Personalise the customer experience

Marketing Analytics use cases

RFM modelling

One of the basic types of segments/cohorts is RFM modeling based on three important inputs:

Recency: When was the customer's last order?
Frequency: How often do they buy?
Monetary: What amount do they spend?

The higher score the customer receives, the more value they bring to your company. Use the RFM model to define your communication tactics that increase value from your customer (spend more/ more frequently). Reward your high-value, active customers with exclusive offers, special privileges, and free shipping, engage your low-value active customers by sending welcome offers, products, or relevant information to get them accustomed to your brand, or reactivate your low-value lapsing customers by sending discounts. In the Intergramma Customer Case we demonstrate how the RFM Model has helped them to gain a complete overview of their customer, automate the scoring of loyalty groups, gain insights into cardholder loyalty, and monitor trends.

Actions to grow your business:

  • Reactivate high-value lapsing customers
  • Grow low-value active customers
  • Reactivate low-value lapsing customers
  • Migrate prospects to become customers
  • Generate traffic to website
  • Migrate guest accounts to become customers
RFM Modelling

Sentiment Monitoring 

Analyse customer service interactions for content and sentiment to adjust marketing messages to improve the experience. With sentiment monitoring, you will improve relationships with your customers by focusing on how they feel about your brand and translating that feeling into your marketing message. Engage frustrated or angry customers through a push to email, media or anything that can be activated based on just an email address.

Sentiment Monitoring

Data-driven segmentation

Use techniques such as clustering to segment customers based on behaviour (example types of products they browse, value and frequency of spend, browsing behaviour, profile information), rather than predetermined business attributes. Address these clusters with a coherent strategy, executing in near real-time via email, media or basically anything that can be activated based on an email address. Start making informed decisions across different customer touch-points. Identify and prioritise groups of consumers you might be missing or neglecting.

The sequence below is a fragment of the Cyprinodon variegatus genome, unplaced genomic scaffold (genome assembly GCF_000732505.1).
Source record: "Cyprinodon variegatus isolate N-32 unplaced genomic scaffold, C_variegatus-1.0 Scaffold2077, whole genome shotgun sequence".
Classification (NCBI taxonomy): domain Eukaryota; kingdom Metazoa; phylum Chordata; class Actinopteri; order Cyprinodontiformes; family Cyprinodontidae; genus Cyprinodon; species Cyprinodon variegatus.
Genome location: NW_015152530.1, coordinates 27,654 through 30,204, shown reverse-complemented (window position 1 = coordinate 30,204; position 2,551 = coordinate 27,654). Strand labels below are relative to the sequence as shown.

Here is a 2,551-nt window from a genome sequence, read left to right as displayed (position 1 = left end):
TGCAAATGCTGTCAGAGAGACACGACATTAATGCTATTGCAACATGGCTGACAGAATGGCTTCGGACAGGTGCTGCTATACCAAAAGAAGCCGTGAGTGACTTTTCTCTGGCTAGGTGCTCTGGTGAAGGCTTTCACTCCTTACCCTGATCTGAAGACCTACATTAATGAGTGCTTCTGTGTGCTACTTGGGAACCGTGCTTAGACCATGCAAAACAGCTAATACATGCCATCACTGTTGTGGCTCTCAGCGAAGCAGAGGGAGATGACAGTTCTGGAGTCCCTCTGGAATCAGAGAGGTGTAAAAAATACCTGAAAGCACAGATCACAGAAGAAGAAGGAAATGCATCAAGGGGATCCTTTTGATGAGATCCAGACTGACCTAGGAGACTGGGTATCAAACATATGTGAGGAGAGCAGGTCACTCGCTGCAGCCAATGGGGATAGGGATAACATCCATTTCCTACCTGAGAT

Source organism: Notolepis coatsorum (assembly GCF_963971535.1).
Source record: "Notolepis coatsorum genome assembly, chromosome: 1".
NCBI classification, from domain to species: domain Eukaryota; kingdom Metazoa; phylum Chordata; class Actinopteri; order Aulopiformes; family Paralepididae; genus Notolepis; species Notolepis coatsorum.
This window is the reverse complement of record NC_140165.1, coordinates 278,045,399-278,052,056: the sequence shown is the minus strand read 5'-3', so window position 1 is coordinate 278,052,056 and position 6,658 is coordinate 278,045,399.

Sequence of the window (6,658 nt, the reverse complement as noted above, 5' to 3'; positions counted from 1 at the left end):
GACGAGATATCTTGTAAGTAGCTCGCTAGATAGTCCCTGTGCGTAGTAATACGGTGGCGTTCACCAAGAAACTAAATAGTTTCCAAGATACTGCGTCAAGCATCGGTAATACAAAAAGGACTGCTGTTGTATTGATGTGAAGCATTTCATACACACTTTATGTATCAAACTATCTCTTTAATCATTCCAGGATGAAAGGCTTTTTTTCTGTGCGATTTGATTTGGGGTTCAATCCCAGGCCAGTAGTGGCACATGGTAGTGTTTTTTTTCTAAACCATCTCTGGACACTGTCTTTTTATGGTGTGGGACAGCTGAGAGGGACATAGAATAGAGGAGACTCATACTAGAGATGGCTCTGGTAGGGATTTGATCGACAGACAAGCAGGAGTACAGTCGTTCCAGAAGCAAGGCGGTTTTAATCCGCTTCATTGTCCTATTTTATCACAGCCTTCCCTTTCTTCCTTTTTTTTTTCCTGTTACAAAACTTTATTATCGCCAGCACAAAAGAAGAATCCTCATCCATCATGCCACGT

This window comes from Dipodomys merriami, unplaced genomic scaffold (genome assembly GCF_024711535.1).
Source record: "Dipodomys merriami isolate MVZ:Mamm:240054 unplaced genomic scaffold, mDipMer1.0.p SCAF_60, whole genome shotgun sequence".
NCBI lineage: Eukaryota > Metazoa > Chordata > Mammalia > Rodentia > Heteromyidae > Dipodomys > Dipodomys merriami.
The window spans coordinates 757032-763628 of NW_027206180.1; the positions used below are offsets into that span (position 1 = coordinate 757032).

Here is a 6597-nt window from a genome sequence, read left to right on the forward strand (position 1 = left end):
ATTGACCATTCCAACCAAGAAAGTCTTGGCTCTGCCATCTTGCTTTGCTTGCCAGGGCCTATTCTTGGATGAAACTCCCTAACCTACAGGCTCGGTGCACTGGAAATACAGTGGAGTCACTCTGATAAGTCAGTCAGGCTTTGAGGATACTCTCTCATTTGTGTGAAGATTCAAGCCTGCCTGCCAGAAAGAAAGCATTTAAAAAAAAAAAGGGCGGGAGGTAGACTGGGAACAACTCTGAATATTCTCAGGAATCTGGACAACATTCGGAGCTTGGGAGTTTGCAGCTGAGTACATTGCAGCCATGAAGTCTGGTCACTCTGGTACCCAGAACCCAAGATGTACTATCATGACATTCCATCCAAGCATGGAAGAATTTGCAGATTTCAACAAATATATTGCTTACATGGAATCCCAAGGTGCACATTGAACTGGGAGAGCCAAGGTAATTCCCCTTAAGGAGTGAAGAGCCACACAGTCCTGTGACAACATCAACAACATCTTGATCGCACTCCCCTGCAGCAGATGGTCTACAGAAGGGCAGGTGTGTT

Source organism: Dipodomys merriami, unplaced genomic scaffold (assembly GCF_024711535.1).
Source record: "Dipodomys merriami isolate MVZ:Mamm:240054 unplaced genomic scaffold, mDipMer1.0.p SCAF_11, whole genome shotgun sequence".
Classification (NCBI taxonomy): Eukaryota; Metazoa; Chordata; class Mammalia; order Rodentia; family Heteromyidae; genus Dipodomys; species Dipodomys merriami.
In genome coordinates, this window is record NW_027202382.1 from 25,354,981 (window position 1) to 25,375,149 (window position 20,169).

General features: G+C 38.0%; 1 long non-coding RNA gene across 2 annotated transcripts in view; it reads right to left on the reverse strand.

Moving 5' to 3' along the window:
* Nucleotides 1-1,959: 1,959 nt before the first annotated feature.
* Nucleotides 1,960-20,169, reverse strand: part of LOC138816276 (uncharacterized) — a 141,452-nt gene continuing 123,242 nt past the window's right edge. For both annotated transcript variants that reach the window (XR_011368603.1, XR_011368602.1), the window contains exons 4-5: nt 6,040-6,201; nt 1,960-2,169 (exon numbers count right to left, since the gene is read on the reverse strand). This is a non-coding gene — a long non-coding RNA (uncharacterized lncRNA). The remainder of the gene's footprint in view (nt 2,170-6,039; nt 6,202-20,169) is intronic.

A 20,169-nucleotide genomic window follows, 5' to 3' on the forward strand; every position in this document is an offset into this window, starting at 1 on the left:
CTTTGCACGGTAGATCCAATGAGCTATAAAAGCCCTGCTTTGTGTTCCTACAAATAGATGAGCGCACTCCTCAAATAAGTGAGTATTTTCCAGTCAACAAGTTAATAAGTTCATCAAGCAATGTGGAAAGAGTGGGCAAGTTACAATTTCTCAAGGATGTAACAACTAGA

Interest-based segmentation

This type of segmentation allows to find people with similar interests. The approach is to:

  1. Derive customer interests based on web data and purchase data (for example categories, discount)
  2. Use cluster analysis to find advanced groups
  3. Find groups that are most similar to each other within each group and distinctive to others between groups.
  4. Score new customer on a daily base in Google Big Query
  5. Create persona’s to stereotype segments
Data-driven Segmentation

Personalisation Engine

Use segmentation and predictions to influence what a customer sees on the site or app. Start to identify cross-sell opportunities on your site and up-sell customers as they engage with you. Personalise your website content and ads using behavioural data from users at scale.

Personalisation Engine

Integrating External Data

Use weather, location and other external data sources to enrich the customer micro-moments. For example, trigger promotions for certain products based on the weather in a city on a particular day for a particular consumer demographic, incorporating creative messaging that resonates and adds value to the customer. Go a step further and incorporate local happenings, events, topics into the messaging for a more relevant and meaningful communication interaction.

Incorporate External Data

Win with a central view of the customer

When data is centralised, you have the foundation to personalise service and sales-related communications.

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